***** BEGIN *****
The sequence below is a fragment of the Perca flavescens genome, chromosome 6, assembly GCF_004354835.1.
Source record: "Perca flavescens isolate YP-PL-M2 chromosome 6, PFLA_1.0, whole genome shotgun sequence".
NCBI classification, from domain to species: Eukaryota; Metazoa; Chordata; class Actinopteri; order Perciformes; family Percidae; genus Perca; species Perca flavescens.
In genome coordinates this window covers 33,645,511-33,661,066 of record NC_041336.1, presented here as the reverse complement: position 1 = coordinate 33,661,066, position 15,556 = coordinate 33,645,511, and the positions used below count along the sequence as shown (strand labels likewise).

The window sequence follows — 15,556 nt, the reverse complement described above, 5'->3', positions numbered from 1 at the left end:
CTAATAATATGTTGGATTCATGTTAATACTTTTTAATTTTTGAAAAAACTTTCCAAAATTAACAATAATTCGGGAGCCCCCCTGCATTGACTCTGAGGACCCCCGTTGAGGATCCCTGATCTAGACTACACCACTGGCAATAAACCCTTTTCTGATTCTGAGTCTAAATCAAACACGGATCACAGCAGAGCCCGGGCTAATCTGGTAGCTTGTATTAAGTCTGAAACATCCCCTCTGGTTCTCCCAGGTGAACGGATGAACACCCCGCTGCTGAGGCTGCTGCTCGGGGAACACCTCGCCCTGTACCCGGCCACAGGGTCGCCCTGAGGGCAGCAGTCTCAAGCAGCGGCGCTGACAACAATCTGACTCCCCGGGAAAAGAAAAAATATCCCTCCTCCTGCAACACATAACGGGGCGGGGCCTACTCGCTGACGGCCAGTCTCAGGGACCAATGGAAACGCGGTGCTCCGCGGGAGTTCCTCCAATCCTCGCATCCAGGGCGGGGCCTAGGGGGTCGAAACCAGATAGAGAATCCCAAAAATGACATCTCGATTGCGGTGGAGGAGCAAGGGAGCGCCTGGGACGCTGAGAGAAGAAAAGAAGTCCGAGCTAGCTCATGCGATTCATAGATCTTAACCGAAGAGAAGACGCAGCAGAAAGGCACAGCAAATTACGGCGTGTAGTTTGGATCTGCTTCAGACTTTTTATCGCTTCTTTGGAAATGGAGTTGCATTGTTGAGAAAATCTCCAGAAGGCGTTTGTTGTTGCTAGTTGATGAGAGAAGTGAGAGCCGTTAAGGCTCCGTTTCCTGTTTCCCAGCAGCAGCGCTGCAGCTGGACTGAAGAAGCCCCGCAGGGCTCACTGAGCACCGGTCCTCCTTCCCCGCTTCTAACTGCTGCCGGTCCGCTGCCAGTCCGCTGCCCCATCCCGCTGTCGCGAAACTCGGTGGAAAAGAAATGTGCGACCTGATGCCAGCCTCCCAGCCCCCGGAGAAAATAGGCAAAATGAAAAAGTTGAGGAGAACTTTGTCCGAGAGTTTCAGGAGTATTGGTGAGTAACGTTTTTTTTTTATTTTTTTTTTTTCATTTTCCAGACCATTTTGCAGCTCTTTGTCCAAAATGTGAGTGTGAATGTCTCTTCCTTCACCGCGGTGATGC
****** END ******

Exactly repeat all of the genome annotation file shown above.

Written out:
The sequence below is a fragment of the Perca flavescens genome, chromosome 6, assembly GCF_004354835.1.
Source record: "Perca flavescens isolate YP-PL-M2 chromosome 6, PFLA_1.0, whole genome shotgun sequence".
NCBI classification, from domain to species: Eukaryota; Metazoa; Chordata; class Actinopteri; order Perciformes; family Percidae; genus Perca; species Perca flavescens.
In genome coordinates this window covers 33,645,511-33,661,066 of record NC_041336.1, presented here as the reverse complement: position 1 = coordinate 33,661,066, position 15,556 = coordinate 33,645,511, and the positions used below count along the sequence as shown (strand labels likewise).

The window sequence follows — 15,556 nt, the reverse complement described above, 5'->3', positions numbered from 1 at the left end:
CTAATAATATGTTGGATTCATGTTAATACTTTTTAATTTTTGAAAAAACTTTCCAAAATTAACAATAATTCGGGAGCCCCCCTGCATTGACTCTGAGGACCCCCGTTGAGGATCCCTGATCTAGACTACACCACTGGCAATAAACCCTTTTCTGATTCTGAGTCTAAATCAAACACGGATCACAGCAGAGCCCGGGCTAATCTGGTAGCTTGTATTAAGTCTGAAACATCCCCTCTGGTTCTCCCAGGTGAACGGATGAACACCCCGCTGCTGAGGCTGCTGCTCGGGGAACACCTCGCCCTGTACCCGGCCACAGGGTCGCCCTGAGGGCAGCAGTCTCAAGCAGCGGCGCTGACAACAATCTGACTCCCCGGGAAAAGAAAAAATATCCCTCCTCCTGCAACACATAACGGGGCGGGGCCTACTCGCTGACGGCCAGTCTCAGGGACCAATGGAAACGCGGTGCTCCGCGGGAGTTCCTCCAATCCTCGCATCCAGGGCGGGGCCTAGGGGGTCGAAACCAGATAGAGAATCCCAAAAATGACATCTCGATTGCGGTGGAGGAGCAAGGGAGCGCCTGGGACGCTGAGAGAAGAAAAGAAGTCCGAGCTAGCTCATGCGATTCATAGATCTTAACCGAAGAGAAGACGCAGCAGAAAGGCACAGCAAATTACGGCGTGTAGTTTGGATCTGCTTCAGACTTTTTATCGCTTCTTTGGAAATGGAGTTGCATTGTTGAGAAAATCTCCAGAAGGCGTTTGTTGTTGCTAGTTGATGAGAGAAGTGAGAGCCGTTAAGGCTCCGTTTCCTGTTTCCCAGCAGCAGCGCTGCAGCTGGACTGAAGAAGCCCCGCAGGGCTCACTGAGCACCGGTCCTCCTTCCCCGCTTCTAACTGCTGCCGGTCCGCTGCCAGTCCGCTGCCCCATCCCGCTGTCGCGAAACTCGGTGGAAAAGAAATGTGCGACCTGATGCCAGCCTCCCAGCCCCCGGAGAAAATAGGCAAAATGAAAAAGTTGAGGAGAACTTTGTCCGAGAGTTTCAGGAGTATTGGTGAGTAACGTTTTTTTTTTATTTTTTTTTTTTCATTTTCCAGACCATTTTGCAGCTCTTTGTCCAAAATGTGAGTGTGAATGTCTCTTCCTTCACCGCGGTGATGC